Tuesday, 5 February 2013

The trials and tribulations of Sourdough!

I have wanted to be able to make a decent bread for the longest time. One with big bubbles through out, soft in the centre and a crunchy chewy crust. Each time I've managed to make an okay bread, but generally something though soft in the centre, and with not a bad crust, it always had a pretty close texture. What I wanted was something you buy in your local artisan bakery!
I decided after several failed attempts, and putting my quest for the perfect bread off for another couple of months each time, that sourdough was the way to go. I do have a copy of The River Cottage Bread Book but, I was always put off by what seemed like a lengthy process to produce a sourdough starter. My initial starter, was an absolute non starter, so to speak and was enough to put me off for another while.
Just before Christmas a work friend of my husband lent me his Baker Brothers book which got me started again. This time instead of relying solely on the bacteria in the air, my sourdough starter got a splash of wheat beer. Now I know traditionalists would be unimpressed but what the hell it worked, and after a week of feeding on a regular basis it was ready to go. My first sourdough was o.k, it was not out of this world but acceptable. The second however, which was produced after Christmas, after the starter had spent several weeks in the fridge and was brought back to life with daily feeding again for a few days, is the beauty pictured above.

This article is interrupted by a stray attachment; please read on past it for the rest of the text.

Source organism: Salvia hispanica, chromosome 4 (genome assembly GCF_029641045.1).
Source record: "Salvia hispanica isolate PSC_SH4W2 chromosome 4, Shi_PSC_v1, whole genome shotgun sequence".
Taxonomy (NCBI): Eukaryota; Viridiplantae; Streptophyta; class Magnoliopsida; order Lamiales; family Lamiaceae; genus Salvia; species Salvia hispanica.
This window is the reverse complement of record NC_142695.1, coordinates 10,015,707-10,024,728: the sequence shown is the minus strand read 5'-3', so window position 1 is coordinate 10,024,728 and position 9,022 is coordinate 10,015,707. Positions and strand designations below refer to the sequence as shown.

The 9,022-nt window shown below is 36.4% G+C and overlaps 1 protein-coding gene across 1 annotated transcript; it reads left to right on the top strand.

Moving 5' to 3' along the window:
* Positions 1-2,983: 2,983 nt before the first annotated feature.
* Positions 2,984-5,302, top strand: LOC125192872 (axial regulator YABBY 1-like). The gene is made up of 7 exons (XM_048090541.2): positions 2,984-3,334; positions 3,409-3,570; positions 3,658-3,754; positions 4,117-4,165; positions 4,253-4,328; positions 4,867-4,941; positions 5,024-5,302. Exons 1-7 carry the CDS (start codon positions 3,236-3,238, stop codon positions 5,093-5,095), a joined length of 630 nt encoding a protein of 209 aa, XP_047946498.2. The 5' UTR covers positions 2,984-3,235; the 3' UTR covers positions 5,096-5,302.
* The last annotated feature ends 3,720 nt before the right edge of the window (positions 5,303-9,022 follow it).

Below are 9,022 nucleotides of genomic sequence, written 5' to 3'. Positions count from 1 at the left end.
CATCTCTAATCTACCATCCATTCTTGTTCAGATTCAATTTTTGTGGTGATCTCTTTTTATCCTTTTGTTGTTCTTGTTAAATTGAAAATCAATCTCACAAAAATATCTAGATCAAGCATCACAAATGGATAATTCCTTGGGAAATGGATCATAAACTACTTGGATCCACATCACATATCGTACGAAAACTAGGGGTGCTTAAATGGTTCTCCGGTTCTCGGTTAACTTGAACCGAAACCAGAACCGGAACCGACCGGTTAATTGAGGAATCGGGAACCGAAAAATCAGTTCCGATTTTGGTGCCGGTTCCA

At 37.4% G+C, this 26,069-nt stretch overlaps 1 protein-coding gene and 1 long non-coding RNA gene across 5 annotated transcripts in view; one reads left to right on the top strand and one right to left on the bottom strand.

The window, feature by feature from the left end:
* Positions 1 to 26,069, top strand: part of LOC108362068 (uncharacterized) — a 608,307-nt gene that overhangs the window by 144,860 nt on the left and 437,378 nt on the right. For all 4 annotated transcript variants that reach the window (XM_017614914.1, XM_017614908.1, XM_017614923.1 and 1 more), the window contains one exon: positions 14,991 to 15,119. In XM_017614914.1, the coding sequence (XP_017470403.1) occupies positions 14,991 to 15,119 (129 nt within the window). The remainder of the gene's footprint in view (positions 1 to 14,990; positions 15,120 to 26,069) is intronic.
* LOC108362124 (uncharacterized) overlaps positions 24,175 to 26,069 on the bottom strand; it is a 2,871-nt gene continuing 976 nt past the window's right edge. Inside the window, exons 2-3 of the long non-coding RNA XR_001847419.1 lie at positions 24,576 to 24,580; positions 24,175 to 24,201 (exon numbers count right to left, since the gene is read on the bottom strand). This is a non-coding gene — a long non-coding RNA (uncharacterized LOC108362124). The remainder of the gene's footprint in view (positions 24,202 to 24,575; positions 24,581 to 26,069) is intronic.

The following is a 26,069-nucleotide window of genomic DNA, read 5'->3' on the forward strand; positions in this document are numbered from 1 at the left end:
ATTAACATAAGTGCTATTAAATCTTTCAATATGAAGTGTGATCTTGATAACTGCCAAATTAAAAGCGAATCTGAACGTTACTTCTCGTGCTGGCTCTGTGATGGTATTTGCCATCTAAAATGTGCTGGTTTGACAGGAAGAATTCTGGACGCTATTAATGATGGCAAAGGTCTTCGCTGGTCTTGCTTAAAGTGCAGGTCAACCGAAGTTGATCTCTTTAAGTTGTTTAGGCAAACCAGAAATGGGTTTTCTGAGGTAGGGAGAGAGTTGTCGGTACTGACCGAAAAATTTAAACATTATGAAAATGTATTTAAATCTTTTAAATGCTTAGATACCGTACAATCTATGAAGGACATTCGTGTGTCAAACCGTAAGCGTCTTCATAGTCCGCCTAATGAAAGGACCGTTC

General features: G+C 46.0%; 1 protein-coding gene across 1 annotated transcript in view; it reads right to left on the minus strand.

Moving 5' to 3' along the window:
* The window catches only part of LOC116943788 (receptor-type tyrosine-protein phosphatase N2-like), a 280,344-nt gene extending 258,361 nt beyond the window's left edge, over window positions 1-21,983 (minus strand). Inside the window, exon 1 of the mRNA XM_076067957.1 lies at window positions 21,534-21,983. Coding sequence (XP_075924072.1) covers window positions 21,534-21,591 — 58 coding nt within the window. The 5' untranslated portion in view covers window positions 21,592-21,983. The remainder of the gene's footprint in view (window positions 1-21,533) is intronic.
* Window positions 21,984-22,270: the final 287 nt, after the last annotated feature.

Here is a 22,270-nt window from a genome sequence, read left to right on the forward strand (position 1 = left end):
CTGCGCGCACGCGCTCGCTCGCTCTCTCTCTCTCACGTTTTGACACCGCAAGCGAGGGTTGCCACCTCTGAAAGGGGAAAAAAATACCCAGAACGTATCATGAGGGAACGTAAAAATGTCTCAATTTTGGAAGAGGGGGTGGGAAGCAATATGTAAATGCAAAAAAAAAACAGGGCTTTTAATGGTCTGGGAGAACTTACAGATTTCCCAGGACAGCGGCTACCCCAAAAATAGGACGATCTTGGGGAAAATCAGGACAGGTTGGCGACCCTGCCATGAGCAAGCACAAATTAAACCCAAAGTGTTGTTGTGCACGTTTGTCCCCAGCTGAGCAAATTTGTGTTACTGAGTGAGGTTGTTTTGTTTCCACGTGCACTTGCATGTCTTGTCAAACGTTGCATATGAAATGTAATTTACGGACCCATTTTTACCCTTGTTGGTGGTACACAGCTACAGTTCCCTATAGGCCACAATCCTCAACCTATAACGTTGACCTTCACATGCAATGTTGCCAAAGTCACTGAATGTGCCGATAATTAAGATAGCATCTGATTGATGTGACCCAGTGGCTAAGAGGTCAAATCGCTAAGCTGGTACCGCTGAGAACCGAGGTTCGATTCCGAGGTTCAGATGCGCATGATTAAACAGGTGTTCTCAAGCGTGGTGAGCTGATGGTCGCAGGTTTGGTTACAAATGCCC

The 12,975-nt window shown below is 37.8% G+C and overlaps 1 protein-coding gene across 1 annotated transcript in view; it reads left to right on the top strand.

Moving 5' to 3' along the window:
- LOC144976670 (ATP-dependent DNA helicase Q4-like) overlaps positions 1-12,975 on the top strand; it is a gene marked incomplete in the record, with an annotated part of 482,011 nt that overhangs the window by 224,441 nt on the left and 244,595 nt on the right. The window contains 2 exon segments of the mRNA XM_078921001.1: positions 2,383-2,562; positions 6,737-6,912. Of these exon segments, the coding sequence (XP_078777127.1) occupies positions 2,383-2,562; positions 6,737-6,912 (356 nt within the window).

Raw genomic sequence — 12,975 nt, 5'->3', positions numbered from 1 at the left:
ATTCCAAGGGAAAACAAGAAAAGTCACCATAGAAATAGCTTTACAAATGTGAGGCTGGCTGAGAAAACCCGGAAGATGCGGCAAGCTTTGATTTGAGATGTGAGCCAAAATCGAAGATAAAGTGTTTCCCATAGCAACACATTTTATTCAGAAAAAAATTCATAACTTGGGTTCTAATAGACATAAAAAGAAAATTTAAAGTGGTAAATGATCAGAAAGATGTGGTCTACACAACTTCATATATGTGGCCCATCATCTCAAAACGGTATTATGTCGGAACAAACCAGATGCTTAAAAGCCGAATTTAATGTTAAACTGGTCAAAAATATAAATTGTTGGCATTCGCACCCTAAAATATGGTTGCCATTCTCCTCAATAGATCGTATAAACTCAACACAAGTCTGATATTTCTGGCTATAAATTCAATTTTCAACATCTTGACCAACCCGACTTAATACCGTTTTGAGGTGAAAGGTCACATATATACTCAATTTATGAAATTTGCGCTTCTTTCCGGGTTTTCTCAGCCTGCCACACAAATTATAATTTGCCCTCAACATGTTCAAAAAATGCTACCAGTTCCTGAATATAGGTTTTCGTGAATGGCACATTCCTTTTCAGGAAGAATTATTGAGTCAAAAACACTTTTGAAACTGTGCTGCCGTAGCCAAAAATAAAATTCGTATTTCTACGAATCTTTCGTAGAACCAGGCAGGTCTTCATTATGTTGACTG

I must say it was a proud moment, after so many failed attempts, I was delighted and a bit relieved to have finally conquered sourdough. Yay and yum!!! 

Basic Sourdough:
375g strong white flour
250g sourdough starter (see link below)
7g salt
220ml tepid water
1 tbsp olive oil

Put the salt, flour, sourdough starter and 150ml of the water in a mixing bowl. Mix, using a dough hook, on a load speed adding the remaining water as the dough begins to come together. once the dough has come together add the olive oil and continue mixing for approximately 10 minutes. the dough is ready when it is soft, silky and stretchy. Place in a lightly greased bowl coating the top of the dough lightly with the oil also. Cover with cling film and leave to prove, in a warm place, until it has at least doubled or tripled, up to 5 hours. Place a clean linen (if possible but cotton will also work) tea towel in a bowl and coat generously with flour. Turn the dough out on a floured surface and knock back by repeatedly turning in on itself. Shape into a round and place in the floured cloth, cover again with film and prove once again this time for 10-13 hours. If your dough has over proved it will be wrinkly. If this happens it will have to be knocked back and proved again for approx. 5-6 hours or until doubled in size. Pre-heat the oven to 400F. Turn the bread out of the basket onto a lined baking tray and slash the top using a sharp knife or blade. Place a roasting tray on the bottom shelf of the oven, when the bread is being put in pour a cup of boiling water in the tray (this will cause some steam which will in turn give the bread a crisp light crust). Bake for 30-40 minutes until golden and sounds hollow when the base it tapped. Leave to cool fully on a wire rack.

Sourdough starter:

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